Philly has been a “great place” for Tayyib Smith to grow his businesses.
As a Black man who grew up disadvantaged in a city where the current poverty rate sits at an embarrassing 25.8 percent, Smith has managed to prosper here. Part of the reason why, he argues, is because the cost of owning a business in New York would be “exponentially higher.”
“Tayyib is a high critic,” said Harold Epps, director of commerce at the City of Philadelphia. “I’m encouraged by [that] response.”
“The caveat to that,” Smith quipped back, “me and my partners are probably outliers. I’ve lost a lot of colleagues to other cities … I’m not going to say it’s been easy. It’s been a challenge.”
Starting and growing a business is a challenge for business owners and entrepreneurs anywhere. It’s especially difficult for those outside the more prosperous parts of the city, in neighborhoods like Mantua, where the poverty rate is 43.2 percent.
There’s “deep, traumatic” inequality that needs to be reconciled in neighborhoods such as Mantua before Philly can become a competitive and prosperous city to do business, said Smith.
Epps and Smith were joined by Arcweb CEO Chris Cera, Temple University’s Innovation and Entrepreneurship Institute Executive Director Ellen Weber and Stephanie Menkin, a business owner who appeared on CNBC’s “The Profit,” for a panel on entrepreneurship moderated by CNBC reporter Kate Rogers.
“The Profit,” which was casting for its upcoming season at La Peg on Columbus Boulevard, partnered with Comcast Business to organize the panel as part of Philly Tech Week 2017 presented by Comcast and Small Business Week. Pretty cool. But back to business.
Or, rather, the barriers to entry for would-be business owners.
“Opportunity is not offered in a meritocratic way in any shape or form in the United States,” argued Smith. “We have deep, heavy, multi-generational work to do in order to, in some way, offer equality in our business community and our education community so we can move toward a more holistic city.”
To which Epps “wholly” agreed, adding that the city is doing what it can to make sure capital is steered toward more women and minority entrepreneurs.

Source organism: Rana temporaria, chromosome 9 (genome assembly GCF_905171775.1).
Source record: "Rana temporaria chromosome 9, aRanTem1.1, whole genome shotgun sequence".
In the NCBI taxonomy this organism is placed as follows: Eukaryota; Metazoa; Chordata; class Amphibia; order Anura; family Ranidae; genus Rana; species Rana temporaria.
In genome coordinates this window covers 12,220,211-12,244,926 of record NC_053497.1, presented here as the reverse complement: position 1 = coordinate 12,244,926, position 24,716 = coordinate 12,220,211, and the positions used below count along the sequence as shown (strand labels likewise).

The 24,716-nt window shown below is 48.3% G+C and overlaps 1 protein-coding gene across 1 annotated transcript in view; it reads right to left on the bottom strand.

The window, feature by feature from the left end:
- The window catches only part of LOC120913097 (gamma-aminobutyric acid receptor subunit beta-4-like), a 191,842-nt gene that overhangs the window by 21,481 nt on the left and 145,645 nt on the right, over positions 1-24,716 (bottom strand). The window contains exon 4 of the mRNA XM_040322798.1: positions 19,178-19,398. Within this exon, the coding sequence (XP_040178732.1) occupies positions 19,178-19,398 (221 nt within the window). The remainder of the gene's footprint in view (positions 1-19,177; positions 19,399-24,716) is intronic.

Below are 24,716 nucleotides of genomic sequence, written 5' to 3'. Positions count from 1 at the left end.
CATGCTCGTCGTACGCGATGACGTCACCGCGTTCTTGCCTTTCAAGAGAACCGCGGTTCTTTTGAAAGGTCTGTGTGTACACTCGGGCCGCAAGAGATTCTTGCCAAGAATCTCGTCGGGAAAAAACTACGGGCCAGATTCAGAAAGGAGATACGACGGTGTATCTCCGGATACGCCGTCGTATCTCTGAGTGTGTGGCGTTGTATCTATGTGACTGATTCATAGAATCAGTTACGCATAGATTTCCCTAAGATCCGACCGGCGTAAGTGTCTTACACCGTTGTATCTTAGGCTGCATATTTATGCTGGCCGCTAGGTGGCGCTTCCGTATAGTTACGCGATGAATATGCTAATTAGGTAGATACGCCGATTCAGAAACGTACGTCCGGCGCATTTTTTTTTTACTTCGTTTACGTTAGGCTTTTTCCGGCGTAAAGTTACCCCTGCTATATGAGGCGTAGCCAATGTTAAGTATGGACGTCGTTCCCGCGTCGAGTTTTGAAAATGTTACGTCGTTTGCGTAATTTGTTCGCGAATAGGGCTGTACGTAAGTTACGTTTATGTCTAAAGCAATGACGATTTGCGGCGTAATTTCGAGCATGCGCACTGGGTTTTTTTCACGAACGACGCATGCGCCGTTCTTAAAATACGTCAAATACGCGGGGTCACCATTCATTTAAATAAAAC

“We’re moving in the right direction,” he said. “But we need to move faster.”
For business owners looking for growth tips, Cera advised a focus on sales generation.
Venture capital, Cera said, can be “a distraction.” The Arcweb founder spent 15 months wooing investors. That’s 15 months not spent wooing customers.
“We’ve grown really fast because we’ve focused on customers and sales,” Cera said. “Focus on customers, focus on sales, take the [customer] feedback and focus on your business.”
Plus, added Weber, angel investors and venture capitalists “only fund one out of every 5,000 businesses.” Weber pushed crowdfunding sites such as Kiva as “equalizers.” They take as much work as other types of funding, but are inherently more accessible.
Venture capital isn’t for everyone, anyway.
“When I see people raised money,” said Cera, “my first reaction is, ‘Did they have to do that?'”
Shows like NBC’s “Shark Tank” (and, yes, even “The Profit”) certainly don’t help break down that perception that angel investors are the only way to raise capital. And while bank loans aren’t a realistic option for most entrepreneurs with fledgling businesses, there are more accessible options.
Like the people around you. Family and friends who are willing to invest in your business. Established business owners who are willing to mentor entrepreneurs just getting into the game.
Mentorship, said Weber, is a strong suit in Philadelphia’s business community. Those relationships can be the intangible key to creating access to opportunity for entrepreneurs across the city, from Mantua to Center City and beyond.
As Smith put it: “Your network is your net worth.”-30-